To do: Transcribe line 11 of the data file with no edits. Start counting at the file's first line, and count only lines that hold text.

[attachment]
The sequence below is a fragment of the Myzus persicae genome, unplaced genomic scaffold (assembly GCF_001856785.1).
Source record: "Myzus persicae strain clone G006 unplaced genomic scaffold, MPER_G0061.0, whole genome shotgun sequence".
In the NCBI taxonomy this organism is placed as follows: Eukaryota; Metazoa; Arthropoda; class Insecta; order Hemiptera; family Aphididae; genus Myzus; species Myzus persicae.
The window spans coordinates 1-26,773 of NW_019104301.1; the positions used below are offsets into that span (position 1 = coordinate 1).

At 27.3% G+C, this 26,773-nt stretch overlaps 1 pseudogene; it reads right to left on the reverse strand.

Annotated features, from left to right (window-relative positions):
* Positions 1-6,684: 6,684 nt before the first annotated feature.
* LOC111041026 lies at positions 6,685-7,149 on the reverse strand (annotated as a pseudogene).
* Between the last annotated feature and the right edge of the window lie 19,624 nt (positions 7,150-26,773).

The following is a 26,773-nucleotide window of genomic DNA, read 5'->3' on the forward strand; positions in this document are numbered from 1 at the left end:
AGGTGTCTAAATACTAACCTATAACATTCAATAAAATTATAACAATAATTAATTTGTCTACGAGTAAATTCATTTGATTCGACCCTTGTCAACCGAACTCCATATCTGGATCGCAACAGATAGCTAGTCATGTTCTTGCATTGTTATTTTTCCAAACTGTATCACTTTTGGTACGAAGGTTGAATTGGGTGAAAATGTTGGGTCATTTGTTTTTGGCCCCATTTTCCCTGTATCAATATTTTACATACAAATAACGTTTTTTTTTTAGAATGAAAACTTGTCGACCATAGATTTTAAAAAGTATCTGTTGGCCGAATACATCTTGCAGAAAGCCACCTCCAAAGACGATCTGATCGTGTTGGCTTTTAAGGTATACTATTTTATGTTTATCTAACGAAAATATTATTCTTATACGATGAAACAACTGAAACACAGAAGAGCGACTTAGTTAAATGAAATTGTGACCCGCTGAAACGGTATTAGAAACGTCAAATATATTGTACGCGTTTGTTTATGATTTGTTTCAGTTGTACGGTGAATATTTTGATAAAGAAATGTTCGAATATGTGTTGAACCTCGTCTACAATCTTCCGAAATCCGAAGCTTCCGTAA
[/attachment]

AGGTGTCTAAATACTAACCTATAACATTCAATAAAATTATAACAATAATTAATTTGTCTACGAGTAAATTCATTTGATTCGACCCTTGTCAACCGAACTCCATATCTGGATCGCAACAGATAGCTAGTCATGTTCTTGCATTGTTATTTTTCCAAACTGTATCACTTTTGGTACGAAGGTTGAATTGGGTGAAAATGTTGGGTCATTTGTTTTTGGCCCCATTTTCCCTGTATCAATATTTTACATACAAATAACGTTTTTTTTTTAGAATGAAAACTTGTCGACCATAGATTTTAAAAAGTATCTGTTGGCCGAATACATCTTGCAGAAAGCCACCTCCAAAGACGATCTGATCGTGTTGGCTTTTAAGGTATACTATTTTATGTTTATCTAACGAAAATATTATTCTTATACGATGAAACAACTGAAACACAGAAGAGCGACTTAGTTAAATGAAATTGTGACCCGCTGAAACGGTATTAGAAACGTCAAATATATTGTACGCGTTTGTTTATGATTTGTTTCAGTTGTACGGTGAATATTTTGATAAAGAAATGTTCGAATATGTGTTGAACCTCGTCTACAATCTTCCGAAATCCGAAGCTTCCGTAA